Signal-to-noise ratio (S/N or SNR)

The ratio of the wanted signal (image, sound…) information to noise, usually expressed in dB. Noise can be high frequency, making pictures look grainy or adding a hiss to sound. Digitally generated images or sounds are theoretically capable of being pure; noise-free, having an infinite signal to noise ratio. But for pictures, their purity may cause contouring artifacts if they are processed without enough care; a reason for Dynamic Rounding.

A rule of thumb to express the realistic signal-to-noise capability of a digital system is given by the expression:

S/N (dB) = 6N + 6

where N is the number of bits. Hence an 8-bit system has 54 dB S/N and a 10-bit system 66 dB. This would be the noise level of continuous LSB dither and would only be produced over the whole picture by digitizing a flat field (i.e. the same gray over the whole picture) set at a level to lie midway between two LSBs. If it were set exactly on a digital level, there would be no noise. Other test methods give a variety of results, mostly producing higher S/N figures.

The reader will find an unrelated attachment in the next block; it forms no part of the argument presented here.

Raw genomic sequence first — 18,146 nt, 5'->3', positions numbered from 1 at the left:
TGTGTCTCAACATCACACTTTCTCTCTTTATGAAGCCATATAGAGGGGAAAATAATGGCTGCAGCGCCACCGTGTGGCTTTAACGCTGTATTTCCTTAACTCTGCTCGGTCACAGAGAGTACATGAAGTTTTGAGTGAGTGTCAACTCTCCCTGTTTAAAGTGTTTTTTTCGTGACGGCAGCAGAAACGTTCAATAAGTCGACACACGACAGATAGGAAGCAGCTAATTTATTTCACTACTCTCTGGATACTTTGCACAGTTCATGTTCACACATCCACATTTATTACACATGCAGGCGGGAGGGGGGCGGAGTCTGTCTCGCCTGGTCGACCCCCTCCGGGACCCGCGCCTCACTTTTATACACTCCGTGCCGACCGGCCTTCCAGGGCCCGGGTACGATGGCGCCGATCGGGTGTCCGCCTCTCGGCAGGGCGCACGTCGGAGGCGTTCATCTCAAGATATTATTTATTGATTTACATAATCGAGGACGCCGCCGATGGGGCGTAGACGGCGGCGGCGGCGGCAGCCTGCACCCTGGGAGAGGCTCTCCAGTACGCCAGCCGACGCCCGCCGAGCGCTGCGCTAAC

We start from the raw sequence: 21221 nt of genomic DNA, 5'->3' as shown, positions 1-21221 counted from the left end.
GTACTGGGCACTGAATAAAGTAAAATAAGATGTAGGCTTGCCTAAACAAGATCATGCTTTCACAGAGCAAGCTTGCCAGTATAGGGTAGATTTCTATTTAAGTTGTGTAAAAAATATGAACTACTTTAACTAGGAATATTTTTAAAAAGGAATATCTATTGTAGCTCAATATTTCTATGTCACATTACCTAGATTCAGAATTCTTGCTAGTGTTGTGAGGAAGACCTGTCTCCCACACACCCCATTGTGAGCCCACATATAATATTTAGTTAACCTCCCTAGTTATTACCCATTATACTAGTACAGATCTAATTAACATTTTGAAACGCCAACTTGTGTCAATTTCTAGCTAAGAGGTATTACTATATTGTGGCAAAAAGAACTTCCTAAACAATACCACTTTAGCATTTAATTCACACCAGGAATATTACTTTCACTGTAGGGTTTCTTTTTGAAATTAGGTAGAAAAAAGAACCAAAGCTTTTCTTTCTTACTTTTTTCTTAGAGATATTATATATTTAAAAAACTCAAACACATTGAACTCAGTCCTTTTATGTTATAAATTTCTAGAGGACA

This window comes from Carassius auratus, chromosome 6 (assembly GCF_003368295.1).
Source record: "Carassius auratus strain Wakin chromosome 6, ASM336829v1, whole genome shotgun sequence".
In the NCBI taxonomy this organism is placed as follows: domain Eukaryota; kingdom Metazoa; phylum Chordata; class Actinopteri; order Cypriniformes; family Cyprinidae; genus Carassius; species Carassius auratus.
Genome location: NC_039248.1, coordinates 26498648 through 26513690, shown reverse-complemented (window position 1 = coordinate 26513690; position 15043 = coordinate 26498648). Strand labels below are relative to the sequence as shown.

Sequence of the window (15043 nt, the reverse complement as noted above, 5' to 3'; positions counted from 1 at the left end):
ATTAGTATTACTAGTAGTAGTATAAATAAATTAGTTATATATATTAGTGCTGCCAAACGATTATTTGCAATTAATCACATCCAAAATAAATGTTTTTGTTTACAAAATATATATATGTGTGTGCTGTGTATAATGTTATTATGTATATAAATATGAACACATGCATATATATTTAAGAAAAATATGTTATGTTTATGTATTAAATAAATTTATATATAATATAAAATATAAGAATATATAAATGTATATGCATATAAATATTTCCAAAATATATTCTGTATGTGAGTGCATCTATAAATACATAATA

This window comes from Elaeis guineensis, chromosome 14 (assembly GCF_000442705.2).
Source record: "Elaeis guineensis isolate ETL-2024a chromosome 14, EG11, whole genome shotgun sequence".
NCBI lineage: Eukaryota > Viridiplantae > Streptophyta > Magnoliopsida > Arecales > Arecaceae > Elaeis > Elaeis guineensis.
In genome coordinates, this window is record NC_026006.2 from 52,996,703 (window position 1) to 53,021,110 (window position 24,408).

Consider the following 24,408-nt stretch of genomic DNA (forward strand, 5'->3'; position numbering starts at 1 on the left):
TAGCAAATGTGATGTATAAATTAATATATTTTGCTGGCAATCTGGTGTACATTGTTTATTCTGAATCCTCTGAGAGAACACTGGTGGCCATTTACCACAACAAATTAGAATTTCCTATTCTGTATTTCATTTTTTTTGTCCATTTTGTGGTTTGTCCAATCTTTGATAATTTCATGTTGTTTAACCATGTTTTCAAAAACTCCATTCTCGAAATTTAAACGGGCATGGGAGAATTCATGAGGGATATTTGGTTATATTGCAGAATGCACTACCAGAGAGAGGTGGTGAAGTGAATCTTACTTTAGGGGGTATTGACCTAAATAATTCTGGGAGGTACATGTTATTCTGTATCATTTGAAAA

See also: Contouring, Decibel, Dither, Dynamic Rounding, MPEG-2